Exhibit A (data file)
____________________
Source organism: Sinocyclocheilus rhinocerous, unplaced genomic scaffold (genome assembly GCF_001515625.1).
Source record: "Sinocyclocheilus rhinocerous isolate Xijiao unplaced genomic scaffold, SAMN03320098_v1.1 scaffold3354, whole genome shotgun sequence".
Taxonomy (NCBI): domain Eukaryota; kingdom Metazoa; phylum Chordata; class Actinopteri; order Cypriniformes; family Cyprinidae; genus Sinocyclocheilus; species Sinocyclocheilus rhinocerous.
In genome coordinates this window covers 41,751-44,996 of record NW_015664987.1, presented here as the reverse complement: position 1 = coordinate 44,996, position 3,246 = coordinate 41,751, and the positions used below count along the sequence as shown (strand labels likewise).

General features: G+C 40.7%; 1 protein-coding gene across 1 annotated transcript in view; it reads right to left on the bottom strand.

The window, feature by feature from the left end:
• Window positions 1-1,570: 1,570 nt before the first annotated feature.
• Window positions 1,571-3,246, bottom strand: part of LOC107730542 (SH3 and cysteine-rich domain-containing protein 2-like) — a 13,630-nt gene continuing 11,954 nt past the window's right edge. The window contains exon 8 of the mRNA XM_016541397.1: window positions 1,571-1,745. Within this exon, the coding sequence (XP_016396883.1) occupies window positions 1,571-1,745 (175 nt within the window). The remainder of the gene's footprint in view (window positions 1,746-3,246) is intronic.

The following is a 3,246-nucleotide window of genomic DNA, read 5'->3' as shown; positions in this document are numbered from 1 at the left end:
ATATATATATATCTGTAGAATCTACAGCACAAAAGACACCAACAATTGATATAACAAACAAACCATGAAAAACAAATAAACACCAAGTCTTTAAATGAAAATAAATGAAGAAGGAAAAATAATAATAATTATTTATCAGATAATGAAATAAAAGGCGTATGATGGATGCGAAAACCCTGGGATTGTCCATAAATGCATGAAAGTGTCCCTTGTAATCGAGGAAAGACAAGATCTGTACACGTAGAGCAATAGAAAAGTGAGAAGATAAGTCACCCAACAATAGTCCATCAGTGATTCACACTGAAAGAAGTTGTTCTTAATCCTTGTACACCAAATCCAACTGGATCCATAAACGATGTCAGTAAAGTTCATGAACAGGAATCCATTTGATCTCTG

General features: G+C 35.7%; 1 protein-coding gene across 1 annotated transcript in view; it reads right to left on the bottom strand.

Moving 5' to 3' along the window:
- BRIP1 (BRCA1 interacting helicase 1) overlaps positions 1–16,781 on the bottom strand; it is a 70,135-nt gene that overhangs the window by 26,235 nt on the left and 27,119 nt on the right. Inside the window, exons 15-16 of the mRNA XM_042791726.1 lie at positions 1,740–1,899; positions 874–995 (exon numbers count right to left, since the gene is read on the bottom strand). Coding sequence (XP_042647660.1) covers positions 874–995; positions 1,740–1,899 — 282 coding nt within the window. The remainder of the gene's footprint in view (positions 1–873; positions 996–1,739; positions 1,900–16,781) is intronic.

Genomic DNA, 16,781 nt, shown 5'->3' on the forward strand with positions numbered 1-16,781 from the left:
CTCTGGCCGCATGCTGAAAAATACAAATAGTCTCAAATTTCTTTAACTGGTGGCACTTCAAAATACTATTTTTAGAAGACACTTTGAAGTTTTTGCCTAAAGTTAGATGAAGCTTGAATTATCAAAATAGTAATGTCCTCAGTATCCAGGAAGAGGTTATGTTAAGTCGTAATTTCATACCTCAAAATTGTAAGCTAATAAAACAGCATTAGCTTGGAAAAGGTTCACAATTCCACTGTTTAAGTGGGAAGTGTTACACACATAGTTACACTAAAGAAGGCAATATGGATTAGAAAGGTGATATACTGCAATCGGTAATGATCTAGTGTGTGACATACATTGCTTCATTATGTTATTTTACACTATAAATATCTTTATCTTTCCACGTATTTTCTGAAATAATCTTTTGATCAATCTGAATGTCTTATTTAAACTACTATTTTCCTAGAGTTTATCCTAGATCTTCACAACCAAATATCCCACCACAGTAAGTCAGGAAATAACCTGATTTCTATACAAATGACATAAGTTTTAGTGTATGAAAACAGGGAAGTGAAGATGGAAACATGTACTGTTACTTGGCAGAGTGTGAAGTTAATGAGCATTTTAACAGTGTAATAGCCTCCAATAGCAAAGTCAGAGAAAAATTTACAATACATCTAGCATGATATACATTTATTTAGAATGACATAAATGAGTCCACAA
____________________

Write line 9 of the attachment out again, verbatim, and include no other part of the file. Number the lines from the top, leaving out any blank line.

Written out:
The following is a 3,246-nucleotide window of genomic DNA, read 5'->3' as shown; positions in this document are numbered from 1 at the left end: